Why do the non-rich throw away food? Because we’re stupid and we’re losers. That goes without saying, otherwise we’d be rich, wouldn’t we? As Tory minister Richard Benyon tactfully notes, we’re so stupid we wouldn’t even think to wrap up a piece of cheese after we’ve opened it (assuming we’re in the 13% of the population who don’t practise cheese-wrapping). Then again, even if we weren’t so ignorant of cling-film, we wouldn’t do it anyhow. That’s because we’re lazy and entitled. We’d be all shall we save that cheese? Nah, why bother? If we run out the welfare state will provide!
I am not rich and I waste food. Can’t stop myself, me. My waste-food bin floweth over. Even so I would like to point out that there are reasons other than the ones given above for throwing away food when you’re not rich. I feel it necessary to do so for no other reason than I strongly suspect that Richard Benyon, whose own fridge is to be found somewhere here, has very little experience of budgeting for food on a daily basis. So especially for you, Richard, some reasons why the food of the non-rich might head binwards:
April 25, 2013
Baby bump: a stomach swollen to beyond its usual size due to the presence of a fetus. Precise size of bump will vary, dependent on age of fetus, genetic heritage of stomach owner and sheer bloody randomness. And, um, that’s about it as far as baby bumps are concerned, only that’s not saying much. So here are some further facts I’ve compiled, mainly out of annoyance at all the inexplicable admiration that the Duchess of Cambridge is getting merely for having a small one:
- If you are famous, it is not possible merely to go out and about while in possession of a bump. You “debut” said bump, then “flaunt” it. To be fair, you might then go on to do a nude magazine cover with arms “tastefully” covering your tits but at this point why not? Might as well be hung for a sheep as a lamb.
- Small bumps are, generally, good.* For instance, if you’re the Kate Middleton-as-was it’s really classy. Reporters can’t shut up about how petite it is, with the Express claiming that Kate “will be the envy of many pregnant women as she’s still modelling a tiny figure despite being six months gone”. Meanwhile reality TV star Kim Kardashian “blooms”, that is to say she is distastefully large. So too are Jessica Simpson, Lara Stone and “Channing Tatum’s wife Jenna Dewan” – pregnant porkers, one and all. Bet William’s relieved he didn’t pick one of them to produce his heir.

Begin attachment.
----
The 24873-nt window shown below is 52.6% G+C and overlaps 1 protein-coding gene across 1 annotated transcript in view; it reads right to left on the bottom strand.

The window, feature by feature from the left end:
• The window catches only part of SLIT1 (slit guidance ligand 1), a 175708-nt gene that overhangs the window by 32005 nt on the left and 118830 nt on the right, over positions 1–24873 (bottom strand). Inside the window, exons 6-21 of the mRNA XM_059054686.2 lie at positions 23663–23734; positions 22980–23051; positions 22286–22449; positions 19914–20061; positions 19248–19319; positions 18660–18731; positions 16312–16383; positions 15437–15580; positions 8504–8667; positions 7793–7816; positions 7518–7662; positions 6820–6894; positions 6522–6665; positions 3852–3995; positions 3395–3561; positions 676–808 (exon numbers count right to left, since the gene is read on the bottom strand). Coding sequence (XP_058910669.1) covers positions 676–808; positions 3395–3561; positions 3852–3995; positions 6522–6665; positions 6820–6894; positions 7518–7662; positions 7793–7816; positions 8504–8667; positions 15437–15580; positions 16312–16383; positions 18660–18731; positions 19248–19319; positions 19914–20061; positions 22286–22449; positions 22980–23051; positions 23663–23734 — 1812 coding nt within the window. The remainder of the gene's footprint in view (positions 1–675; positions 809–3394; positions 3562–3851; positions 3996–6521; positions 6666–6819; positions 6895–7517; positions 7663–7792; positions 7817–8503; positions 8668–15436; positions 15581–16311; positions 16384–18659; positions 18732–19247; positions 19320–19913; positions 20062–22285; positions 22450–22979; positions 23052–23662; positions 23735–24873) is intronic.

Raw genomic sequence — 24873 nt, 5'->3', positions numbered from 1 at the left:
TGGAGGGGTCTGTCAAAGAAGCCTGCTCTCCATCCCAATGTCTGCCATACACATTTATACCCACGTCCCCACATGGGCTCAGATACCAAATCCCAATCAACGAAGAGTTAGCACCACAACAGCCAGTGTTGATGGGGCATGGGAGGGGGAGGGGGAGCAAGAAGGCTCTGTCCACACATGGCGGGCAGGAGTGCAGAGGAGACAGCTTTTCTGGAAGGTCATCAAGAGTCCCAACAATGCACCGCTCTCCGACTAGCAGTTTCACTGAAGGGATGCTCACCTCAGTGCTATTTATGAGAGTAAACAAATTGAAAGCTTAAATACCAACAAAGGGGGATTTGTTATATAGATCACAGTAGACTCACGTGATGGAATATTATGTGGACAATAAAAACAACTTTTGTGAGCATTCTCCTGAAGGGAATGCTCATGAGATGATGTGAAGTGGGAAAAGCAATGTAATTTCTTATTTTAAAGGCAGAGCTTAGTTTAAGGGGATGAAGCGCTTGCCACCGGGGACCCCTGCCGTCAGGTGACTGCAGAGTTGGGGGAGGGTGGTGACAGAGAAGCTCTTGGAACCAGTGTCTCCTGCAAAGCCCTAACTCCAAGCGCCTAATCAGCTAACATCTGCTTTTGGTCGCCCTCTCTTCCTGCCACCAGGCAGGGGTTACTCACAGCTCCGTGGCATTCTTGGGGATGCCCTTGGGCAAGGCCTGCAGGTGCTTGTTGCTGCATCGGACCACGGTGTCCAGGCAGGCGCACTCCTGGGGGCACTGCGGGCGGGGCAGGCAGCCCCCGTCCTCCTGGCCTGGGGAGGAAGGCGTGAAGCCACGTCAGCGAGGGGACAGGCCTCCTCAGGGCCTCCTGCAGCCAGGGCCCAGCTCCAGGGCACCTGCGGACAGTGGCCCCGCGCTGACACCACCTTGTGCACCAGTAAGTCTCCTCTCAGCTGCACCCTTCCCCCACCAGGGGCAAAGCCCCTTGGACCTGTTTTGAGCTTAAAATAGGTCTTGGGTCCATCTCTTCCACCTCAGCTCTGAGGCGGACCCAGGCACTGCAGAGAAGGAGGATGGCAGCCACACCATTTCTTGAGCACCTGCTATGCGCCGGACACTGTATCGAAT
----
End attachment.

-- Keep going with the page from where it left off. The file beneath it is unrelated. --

- It is possible to “dress” a baby bump. For instance, in this picture Kate has dressed her bump in a “gorgeous blue cocktail dress”. Unfortunately she’s ended up having to put the rest of herself in it as well – meaning it doesn’t look any different from just her wearing a dress – but it’s the thought that counts, at least until they develop invasive intra-uterine styling.
- Alongside housing a fetus, one of the main purposes of a baby bump is for use in advertisements for body lotion and financial services. Or any other advertisement seeking comic effect via the owner of a bump grumpily demanding rubbish food combinations in the early hours of the morning.
- Once you have a baby bump, you are public property in a way that you weren’t previously. People will smile benevolently, even take the liberty of patting your stomach. It’s annoying, yes, but worth remembering that those who beam at you on the bus one week will be glaring at you the next if you dare to stagger on with a screaming newborn. So you still have to “enjoy” it while you can.
- Baby bumps can be used for making political statements. You could write “100% pro-choice” on yours. Or “future anarchist leader”. Or you could just put “baby on board”, “under construction” and/or “it started with a kiss”. But know that I will judge you for it.
- Once a baby is born, a baby bump becomes part of what is known as “baby weight” i.e. that weird, liminal fat that clings to a woman’s post-pregnancy body but isn’t really her. According to Grazia, you can “get rid of your post-baby mum tum with the Gowri Wrap […] an elasticated corset that helps restore your pre-pregnancy stomach” and costs £75. Or you can just not. Personally I’d recommend not.
So those are my baby bump facts. Personally I miss having one but do appreciate the whole “being able to lie on your own stomach” thing. And also the “being able to get drunk” thing. And there’s also the “having the actual children around” thing. So yes. Swings and roundabouts, really.
* Small bumps are sometimes rubbish and a sign that you’re a bad mother who’s not taking care of herself aka her baby (see Kate Moss).
April 24, 2013
Forced motherhood is a kind of slavery, because motherhood and autonomy can never coexist.
Tanya Gold on abortion, Comment is Free
I am a mother. I’m also pro-choice. Much as I appreciated Tanya Gold’s recent piece on the human cost of anti-choice ideologies, the above statement, which appeared in the final paragraph, has got to me – and stuck in my mind ever since. When Gold writes of motherhood and autonomy never coexisting, does she mean all motherhood or just the forced motherhood of her earlier clause? Is this merely a case of over-editing or an actual belief about every experience of being a mother? If it’s the latter, I’m unsettled (and would advise Gold to steer well clear of anything by Rachel Cusk).